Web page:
Q: Okay, I’m confused about cardio workouts and how to use them to achieve fat loss, but to not do them to excess so that I lose a ton of muscle. So should I do cardio before or after workouts? And should I do them only a certain amount of time or a certain number of sessions per week? What’s right?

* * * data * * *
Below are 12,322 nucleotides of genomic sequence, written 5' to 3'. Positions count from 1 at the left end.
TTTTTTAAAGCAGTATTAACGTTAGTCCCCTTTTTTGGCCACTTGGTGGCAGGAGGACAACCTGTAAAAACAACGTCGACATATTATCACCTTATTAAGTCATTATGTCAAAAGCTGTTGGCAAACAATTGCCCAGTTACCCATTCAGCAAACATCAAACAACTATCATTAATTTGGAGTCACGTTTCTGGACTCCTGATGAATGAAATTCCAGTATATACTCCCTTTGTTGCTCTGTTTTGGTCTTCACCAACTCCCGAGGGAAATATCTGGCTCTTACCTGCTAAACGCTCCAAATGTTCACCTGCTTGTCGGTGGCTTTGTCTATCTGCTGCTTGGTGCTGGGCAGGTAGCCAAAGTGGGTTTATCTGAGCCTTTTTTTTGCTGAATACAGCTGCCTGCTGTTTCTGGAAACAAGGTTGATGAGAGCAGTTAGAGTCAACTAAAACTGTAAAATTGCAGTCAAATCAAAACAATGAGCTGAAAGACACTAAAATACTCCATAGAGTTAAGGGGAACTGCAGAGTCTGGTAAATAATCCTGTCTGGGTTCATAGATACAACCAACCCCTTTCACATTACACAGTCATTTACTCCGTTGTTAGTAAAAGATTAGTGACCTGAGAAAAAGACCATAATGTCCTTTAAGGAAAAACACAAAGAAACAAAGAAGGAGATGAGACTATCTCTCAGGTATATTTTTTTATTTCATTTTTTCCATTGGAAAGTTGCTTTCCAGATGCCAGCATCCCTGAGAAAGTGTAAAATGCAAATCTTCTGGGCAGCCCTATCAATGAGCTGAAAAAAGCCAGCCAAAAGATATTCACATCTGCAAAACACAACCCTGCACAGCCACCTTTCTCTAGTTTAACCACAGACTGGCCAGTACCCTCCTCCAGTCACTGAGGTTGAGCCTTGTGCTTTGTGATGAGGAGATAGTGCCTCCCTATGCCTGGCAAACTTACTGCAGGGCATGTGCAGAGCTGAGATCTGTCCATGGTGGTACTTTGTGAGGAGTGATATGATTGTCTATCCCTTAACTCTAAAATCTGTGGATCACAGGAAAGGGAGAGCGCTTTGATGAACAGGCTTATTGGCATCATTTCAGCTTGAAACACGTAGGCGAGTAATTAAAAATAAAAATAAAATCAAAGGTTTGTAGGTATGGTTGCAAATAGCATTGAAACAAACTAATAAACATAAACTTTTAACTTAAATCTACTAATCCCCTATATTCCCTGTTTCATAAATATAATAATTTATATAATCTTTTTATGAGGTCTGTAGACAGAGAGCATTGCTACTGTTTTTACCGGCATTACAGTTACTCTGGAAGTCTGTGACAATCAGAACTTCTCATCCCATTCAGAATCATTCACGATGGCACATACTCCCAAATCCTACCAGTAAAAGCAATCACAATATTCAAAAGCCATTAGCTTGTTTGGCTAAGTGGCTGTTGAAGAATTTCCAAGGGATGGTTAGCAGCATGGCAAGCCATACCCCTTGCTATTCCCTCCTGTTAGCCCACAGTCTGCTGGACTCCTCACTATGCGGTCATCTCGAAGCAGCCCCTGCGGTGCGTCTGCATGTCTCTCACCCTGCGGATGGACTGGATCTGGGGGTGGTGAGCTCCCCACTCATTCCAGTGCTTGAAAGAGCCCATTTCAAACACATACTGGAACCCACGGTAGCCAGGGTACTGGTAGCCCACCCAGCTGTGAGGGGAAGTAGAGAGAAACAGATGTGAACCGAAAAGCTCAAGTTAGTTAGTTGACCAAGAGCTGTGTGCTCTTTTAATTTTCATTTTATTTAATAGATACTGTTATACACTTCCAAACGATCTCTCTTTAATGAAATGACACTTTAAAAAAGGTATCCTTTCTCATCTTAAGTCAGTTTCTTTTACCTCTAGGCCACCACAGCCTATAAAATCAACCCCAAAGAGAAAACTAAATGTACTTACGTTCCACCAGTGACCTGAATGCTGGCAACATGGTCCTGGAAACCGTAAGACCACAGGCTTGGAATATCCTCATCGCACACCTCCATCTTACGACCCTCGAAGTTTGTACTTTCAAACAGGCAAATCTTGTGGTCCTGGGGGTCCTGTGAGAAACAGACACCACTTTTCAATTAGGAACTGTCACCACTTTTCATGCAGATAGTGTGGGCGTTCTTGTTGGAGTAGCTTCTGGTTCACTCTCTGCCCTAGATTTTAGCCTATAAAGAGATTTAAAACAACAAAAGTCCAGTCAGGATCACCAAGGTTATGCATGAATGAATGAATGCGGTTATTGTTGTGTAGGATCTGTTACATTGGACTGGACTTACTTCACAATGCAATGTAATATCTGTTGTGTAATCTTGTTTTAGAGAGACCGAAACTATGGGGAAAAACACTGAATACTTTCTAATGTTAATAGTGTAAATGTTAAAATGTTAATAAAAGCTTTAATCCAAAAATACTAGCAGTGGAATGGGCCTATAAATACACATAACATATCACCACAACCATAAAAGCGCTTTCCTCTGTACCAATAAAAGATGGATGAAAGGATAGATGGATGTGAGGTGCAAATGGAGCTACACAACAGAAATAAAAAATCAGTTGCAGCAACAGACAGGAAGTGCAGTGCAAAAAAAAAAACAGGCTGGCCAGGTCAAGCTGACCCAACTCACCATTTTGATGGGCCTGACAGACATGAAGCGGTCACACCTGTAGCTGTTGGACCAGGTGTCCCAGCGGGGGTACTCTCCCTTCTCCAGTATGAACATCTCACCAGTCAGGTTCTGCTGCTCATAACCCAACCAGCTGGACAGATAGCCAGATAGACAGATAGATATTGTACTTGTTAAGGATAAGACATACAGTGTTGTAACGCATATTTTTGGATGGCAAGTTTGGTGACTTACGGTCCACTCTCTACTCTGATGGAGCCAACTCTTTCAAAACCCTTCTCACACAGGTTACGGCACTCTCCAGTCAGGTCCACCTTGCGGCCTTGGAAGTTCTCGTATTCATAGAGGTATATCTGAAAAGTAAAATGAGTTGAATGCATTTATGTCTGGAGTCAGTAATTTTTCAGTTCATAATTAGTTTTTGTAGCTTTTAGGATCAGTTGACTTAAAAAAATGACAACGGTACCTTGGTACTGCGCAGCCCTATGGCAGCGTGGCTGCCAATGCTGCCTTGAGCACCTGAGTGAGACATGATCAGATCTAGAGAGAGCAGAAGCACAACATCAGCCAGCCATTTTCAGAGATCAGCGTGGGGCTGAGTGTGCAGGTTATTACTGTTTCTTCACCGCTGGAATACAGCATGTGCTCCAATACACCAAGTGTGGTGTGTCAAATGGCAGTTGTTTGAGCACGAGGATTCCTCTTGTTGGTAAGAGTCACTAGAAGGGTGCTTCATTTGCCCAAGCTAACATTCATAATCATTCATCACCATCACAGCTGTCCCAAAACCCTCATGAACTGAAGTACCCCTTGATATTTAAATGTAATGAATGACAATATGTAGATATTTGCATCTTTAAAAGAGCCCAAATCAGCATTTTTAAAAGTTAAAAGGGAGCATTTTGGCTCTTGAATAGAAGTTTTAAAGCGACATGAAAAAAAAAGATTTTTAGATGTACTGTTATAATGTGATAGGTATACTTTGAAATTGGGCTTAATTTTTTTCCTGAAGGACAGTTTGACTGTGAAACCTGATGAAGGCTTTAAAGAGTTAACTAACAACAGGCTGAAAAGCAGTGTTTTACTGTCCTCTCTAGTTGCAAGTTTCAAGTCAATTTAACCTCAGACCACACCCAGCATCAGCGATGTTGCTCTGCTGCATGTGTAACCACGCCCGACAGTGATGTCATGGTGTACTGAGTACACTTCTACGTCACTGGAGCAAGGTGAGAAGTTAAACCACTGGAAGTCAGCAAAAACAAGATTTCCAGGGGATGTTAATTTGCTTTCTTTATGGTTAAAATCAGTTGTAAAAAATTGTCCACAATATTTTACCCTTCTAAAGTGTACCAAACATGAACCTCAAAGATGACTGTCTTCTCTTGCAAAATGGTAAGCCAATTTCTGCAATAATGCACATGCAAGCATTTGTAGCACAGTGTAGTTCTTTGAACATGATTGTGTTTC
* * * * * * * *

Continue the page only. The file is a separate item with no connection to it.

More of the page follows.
A: Easy there on the questions…. One at a time, a lot of how you do cardio, what you do and how often, have to do with your body type. Since you didn’t mention what your body type is, I’ll just give you a brief rundown. First, if you’re a mesomorph (ideal athletic body type), you can get away with doing cardio about 3 times weekly at about 20 minutes per session. If you are an endomorph (tendency to hold fat and put on muscle easily), you should do cardio more often and maximize fat burning times, such as first thing in the morning, on an empty stomach and split it up throughout the day. Try to do 30-minute sessions twice daily, 3x per week, and a day or two of two 45-minute sessions thrown in on days you do not work-out. For the ectomorph, who is on the skinny side to begin with, cardio should be done to maintain cardiovascular health, not done for long durations for fat loss. Muscle loss is the biggest risk for an ectomorph, and is not a real threat to those who are a true endomorphic body types. Mesomorphs run the risk of losing muscle and should be careful as well. Unless your morning session is done to maximize fat loss, first thing, on an empty stomach, you should mostly do cardio sessions just following workouts. Take in a little bit of carbohydrate and some protein and then get on with your cardio workout. Vary the type of apparatus you use too – this is important to not burning muscle as well or becoming too accustomed to the workout and rendering it ineffective. If you constantly use the treadmill, and don’t use elevation, an increase or decrease in speed, and you don’t vary the time you are on the treadmill or the resistance level you use, it’s detrimental to your fat burning program. If you tax yourself too much in duration, resistance, or the number of times you do cardio past the point of benefit to fat burning or heart health, you’ll cut into muscle. It’s super important to get some sustenance in your system following a resistance training workout, as I said, and it should contain a little simple carb (not too much) and protein, to feed your muscles just following training. However, you should do cardio for at least 45 minutes following your workout to burn off the simple carbs and get some fat burning in. I also recommend doing some sprinting, though technically not “fat burning”… it actually does work to complement a cardio program and also help preserve muscle in the legs, where men most often lose muscle during cardio workouts. Women, on the other hand, tend to preserve limb muscle during cardio, but end up looking too soft if they’ve overdone it. Hope this helps!